Drunk driving crashes in the U.S. claim 29 lives every day and cost the economy about $44 billion each year. Motorists with blood alcohol concentrations of .08 percent or higher are considered impaired in North Carolina and the other states, but this figure is far too high according to the National Transportation Safety Board and a growing number of advocacy groups. The NTSB has long called for the drunk driving threshold to be reduced to .05 percent to bring it more into line with the laws of other developed nations, but Utah is the only state that has actually taken this step.

The NTSB says that as many as 1,800 lives could be saved each year if all states followed Utah’s example and lowered their drunk driving limit to .05 percent. A poll conducted by researchers at the Texas Medical Center shows that most Americans are in favor of stricter DWI laws and 46 percent would support legislation that would make driving after consuming any alcohol at all a criminal act.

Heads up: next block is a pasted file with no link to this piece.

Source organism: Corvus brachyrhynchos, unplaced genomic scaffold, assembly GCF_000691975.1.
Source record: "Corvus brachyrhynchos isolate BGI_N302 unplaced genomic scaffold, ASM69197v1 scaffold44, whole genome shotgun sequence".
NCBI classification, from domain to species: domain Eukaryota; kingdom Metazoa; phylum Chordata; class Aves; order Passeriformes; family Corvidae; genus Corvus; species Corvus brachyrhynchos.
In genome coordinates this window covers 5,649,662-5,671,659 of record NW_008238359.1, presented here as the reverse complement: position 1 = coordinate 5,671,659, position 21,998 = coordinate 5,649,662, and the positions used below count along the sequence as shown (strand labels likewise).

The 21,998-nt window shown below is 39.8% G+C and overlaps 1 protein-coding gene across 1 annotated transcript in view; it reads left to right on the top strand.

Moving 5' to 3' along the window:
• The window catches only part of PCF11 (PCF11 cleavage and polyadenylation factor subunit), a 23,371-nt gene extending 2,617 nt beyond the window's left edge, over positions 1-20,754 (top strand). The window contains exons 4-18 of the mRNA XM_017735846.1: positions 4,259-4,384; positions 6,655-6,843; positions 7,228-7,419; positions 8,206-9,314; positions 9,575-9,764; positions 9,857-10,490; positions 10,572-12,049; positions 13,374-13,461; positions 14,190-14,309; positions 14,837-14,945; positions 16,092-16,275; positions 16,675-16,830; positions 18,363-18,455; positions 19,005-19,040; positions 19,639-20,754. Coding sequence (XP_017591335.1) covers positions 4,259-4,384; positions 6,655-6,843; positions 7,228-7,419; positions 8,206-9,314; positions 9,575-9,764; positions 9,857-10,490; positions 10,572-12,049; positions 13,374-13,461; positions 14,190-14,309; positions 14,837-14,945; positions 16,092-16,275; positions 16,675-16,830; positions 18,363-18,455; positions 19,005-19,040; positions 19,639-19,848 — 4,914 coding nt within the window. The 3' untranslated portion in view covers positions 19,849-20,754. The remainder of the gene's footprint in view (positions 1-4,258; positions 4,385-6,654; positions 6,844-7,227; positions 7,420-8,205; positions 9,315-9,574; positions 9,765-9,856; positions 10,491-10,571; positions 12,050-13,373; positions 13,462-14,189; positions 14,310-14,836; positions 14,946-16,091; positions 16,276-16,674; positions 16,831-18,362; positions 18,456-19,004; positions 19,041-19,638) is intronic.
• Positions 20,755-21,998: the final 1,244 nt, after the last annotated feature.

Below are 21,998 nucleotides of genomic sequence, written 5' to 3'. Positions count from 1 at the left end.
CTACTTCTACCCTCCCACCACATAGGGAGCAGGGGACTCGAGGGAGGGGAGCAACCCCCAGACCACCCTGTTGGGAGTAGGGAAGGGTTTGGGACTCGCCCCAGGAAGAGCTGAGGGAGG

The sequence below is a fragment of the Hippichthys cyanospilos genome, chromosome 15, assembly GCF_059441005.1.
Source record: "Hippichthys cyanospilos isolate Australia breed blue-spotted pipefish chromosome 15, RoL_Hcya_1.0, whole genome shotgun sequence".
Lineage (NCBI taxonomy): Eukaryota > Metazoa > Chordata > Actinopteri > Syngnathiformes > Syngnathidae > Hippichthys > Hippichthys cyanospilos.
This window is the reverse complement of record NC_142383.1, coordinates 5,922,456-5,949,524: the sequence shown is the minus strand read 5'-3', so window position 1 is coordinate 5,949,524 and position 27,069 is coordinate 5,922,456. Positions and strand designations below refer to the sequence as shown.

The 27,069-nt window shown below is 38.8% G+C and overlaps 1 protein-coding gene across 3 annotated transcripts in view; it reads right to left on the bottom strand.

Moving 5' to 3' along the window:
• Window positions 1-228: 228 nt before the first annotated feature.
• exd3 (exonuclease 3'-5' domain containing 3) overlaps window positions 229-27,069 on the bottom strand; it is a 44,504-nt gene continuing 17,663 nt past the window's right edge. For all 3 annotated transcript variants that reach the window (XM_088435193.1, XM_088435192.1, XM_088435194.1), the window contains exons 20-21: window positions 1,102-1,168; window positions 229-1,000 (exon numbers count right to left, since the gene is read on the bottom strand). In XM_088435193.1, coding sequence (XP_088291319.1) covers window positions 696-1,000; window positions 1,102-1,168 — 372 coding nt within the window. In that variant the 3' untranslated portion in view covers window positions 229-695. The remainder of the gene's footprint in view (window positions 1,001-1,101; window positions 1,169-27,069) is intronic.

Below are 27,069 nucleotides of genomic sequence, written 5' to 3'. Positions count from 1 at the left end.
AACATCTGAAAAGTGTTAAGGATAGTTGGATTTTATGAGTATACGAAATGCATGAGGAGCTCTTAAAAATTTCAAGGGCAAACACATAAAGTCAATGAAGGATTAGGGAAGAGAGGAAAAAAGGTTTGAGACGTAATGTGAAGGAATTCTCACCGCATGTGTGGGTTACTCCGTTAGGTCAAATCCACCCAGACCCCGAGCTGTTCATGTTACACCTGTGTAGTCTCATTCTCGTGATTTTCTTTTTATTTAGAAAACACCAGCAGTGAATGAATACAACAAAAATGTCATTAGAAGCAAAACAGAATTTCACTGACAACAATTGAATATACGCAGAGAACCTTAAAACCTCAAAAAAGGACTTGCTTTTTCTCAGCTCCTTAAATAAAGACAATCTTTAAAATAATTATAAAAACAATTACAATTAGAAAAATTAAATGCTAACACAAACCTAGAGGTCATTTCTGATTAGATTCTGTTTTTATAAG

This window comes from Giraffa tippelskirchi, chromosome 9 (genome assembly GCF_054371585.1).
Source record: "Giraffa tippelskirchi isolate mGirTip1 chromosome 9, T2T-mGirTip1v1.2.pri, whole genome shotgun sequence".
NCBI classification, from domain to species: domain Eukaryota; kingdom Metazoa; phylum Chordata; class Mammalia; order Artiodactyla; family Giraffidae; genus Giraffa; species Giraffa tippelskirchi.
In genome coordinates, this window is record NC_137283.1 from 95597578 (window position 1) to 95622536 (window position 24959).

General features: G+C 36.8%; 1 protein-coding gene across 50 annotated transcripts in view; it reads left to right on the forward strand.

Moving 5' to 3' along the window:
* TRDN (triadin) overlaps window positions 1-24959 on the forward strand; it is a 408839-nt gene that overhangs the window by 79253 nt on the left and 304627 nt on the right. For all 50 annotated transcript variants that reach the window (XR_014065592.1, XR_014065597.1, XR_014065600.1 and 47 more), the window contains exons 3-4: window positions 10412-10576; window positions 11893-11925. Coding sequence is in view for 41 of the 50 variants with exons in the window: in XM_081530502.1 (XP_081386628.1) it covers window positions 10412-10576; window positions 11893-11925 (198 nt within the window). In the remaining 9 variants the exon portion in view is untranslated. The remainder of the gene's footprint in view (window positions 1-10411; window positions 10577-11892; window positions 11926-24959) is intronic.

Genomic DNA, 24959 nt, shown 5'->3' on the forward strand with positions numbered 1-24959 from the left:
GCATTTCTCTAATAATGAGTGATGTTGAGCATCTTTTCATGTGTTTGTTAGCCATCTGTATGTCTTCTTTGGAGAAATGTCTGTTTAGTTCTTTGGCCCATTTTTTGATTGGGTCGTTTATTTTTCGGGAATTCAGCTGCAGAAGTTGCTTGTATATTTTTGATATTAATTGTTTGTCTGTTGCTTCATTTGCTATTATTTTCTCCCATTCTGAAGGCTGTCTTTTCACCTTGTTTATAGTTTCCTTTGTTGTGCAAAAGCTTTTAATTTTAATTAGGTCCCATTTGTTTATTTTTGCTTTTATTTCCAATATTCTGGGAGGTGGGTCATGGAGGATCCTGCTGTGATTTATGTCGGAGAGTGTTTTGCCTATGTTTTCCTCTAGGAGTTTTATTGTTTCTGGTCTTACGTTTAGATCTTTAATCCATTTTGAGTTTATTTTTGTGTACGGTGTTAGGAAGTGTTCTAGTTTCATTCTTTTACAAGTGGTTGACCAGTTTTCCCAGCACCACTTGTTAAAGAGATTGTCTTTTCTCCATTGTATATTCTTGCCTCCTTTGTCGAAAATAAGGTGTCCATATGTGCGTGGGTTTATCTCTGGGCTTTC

The study also reveals widespread public support for police sobriety checkpoints and ignition interlock devices. An overwhelming 84 percent of the respondents said that convicted drunk drivers should be required to install ignition interlocks in their vehicles, and 77 percent of them felt that drivers who installed the devices voluntarily should receive some sort of insurance discount.

Blood alcohol concentrations are measured by extremely sophisticated equipment, but that does not mean the results of toxicology tests cannot be challenged. Criminal defense attorneys may question breath or blood test results when strict protocols have not been followed or their clients suffer from medical conditions that could skew the results. Attorneys could also check maintenance logs to find out if breath testing equipment was tested and properly calibrated before it was used.